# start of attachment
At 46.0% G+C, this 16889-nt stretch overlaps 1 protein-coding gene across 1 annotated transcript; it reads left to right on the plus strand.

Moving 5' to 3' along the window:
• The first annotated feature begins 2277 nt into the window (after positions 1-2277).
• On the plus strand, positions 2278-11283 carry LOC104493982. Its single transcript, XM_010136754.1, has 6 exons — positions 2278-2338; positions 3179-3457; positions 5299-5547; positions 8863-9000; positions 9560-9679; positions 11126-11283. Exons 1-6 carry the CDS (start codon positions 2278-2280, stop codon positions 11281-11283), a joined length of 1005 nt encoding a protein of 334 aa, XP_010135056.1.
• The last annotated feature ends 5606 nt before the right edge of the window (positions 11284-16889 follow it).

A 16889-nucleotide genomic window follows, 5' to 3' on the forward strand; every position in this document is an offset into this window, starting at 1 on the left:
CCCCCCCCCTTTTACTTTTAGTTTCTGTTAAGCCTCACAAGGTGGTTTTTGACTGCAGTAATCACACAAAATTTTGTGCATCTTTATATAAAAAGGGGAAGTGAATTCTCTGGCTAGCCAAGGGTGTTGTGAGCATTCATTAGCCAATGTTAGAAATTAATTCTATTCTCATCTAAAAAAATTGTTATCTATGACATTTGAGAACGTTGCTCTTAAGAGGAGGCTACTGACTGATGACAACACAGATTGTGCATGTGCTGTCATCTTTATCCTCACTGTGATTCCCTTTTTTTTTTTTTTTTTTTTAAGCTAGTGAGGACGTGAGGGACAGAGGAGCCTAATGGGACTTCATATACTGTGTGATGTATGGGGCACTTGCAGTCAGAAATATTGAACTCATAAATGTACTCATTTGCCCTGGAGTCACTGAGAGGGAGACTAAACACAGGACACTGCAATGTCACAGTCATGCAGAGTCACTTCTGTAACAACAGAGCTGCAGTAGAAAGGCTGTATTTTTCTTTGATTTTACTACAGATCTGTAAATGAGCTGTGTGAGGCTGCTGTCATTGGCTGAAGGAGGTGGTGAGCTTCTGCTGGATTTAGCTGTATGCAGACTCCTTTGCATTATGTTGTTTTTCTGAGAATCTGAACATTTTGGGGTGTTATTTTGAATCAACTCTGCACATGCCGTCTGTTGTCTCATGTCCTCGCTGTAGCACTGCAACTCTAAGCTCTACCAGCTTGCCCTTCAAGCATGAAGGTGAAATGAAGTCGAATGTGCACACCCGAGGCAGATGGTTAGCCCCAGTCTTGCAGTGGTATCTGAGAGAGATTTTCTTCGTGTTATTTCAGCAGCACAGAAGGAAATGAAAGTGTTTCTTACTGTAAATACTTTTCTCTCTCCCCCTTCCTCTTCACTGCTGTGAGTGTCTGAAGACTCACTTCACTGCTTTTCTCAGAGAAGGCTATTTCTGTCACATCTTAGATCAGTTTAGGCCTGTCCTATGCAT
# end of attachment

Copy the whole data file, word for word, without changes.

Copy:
At 46.0% G+C, this 16889-nt stretch overlaps 1 protein-coding gene across 1 annotated transcript; it reads left to right on the plus strand.

Moving 5' to 3' along the window:
• The first annotated feature begins 2277 nt into the window (after positions 1-2277).
• On the plus strand, positions 2278-11283 carry LOC104493982. Its single transcript, XM_010136754.1, has 6 exons — positions 2278-2338; positions 3179-3457; positions 5299-5547; positions 8863-9000; positions 9560-9679; positions 11126-11283. Exons 1-6 carry the CDS (start codon positions 2278-2280, stop codon positions 11281-11283), a joined length of 1005 nt encoding a protein of 334 aa, XP_010135056.1.
• The last annotated feature ends 5606 nt before the right edge of the window (positions 11284-16889 follow it).

A 16889-nucleotide genomic window follows, 5' to 3' on the forward strand; every position in this document is an offset into this window, starting at 1 on the left:
CCCCCCCCCTTTTACTTTTAGTTTCTGTTAAGCCTCACAAGGTGGTTTTTGACTGCAGTAATCACACAAAATTTTGTGCATCTTTATATAAAAAGGGGAAGTGAATTCTCTGGCTAGCCAAGGGTGTTGTGAGCATTCATTAGCCAATGTTAGAAATTAATTCTATTCTCATCTAAAAAAATTGTTATCTATGACATTTGAGAACGTTGCTCTTAAGAGGAGGCTACTGACTGATGACAACACAGATTGTGCATGTGCTGTCATCTTTATCCTCACTGTGATTCCCTTTTTTTTTTTTTTTTTTTTAAGCTAGTGAGGACGTGAGGGACAGAGGAGCCTAATGGGACTTCATATACTGTGTGATGTATGGGGCACTTGCAGTCAGAAATATTGAACTCATAAATGTACTCATTTGCCCTGGAGTCACTGAGAGGGAGACTAAACACAGGACACTGCAATGTCACAGTCATGCAGAGTCACTTCTGTAACAACAGAGCTGCAGTAGAAAGGCTGTATTTTTCTTTGATTTTACTACAGATCTGTAAATGAGCTGTGTGAGGCTGCTGTCATTGGCTGAAGGAGGTGGTGAGCTTCTGCTGGATTTAGCTGTATGCAGACTCCTTTGCATTATGTTGTTTTTCTGAGAATCTGAACATTTTGGGGTGTTATTTTGAATCAACTCTGCACATGCCGTCTGTTGTCTCATGTCCTCGCTGTAGCACTGCAACTCTAAGCTCTACCAGCTTGCCCTTCAAGCATGAAGGTGAAATGAAGTCGAATGTGCACACCCGAGGCAGATGGTTAGCCCCAGTCTTGCAGTGGTATCTGAGAGAGATTTTCTTCGTGTTATTTCAGCAGCACAGAAGGAAATGAAAGTGTTTCTTACTGTAAATACTTTTCTCTCTCCCCCTTCCTCTTCACTGCTGTGAGTGTCTGAAGACTCACTTCACTGCTTTTCTCAGAGAAGGCTATTTCTGTCACATCTTAGATCAGTTTAGGCCTGTCCTATGCAT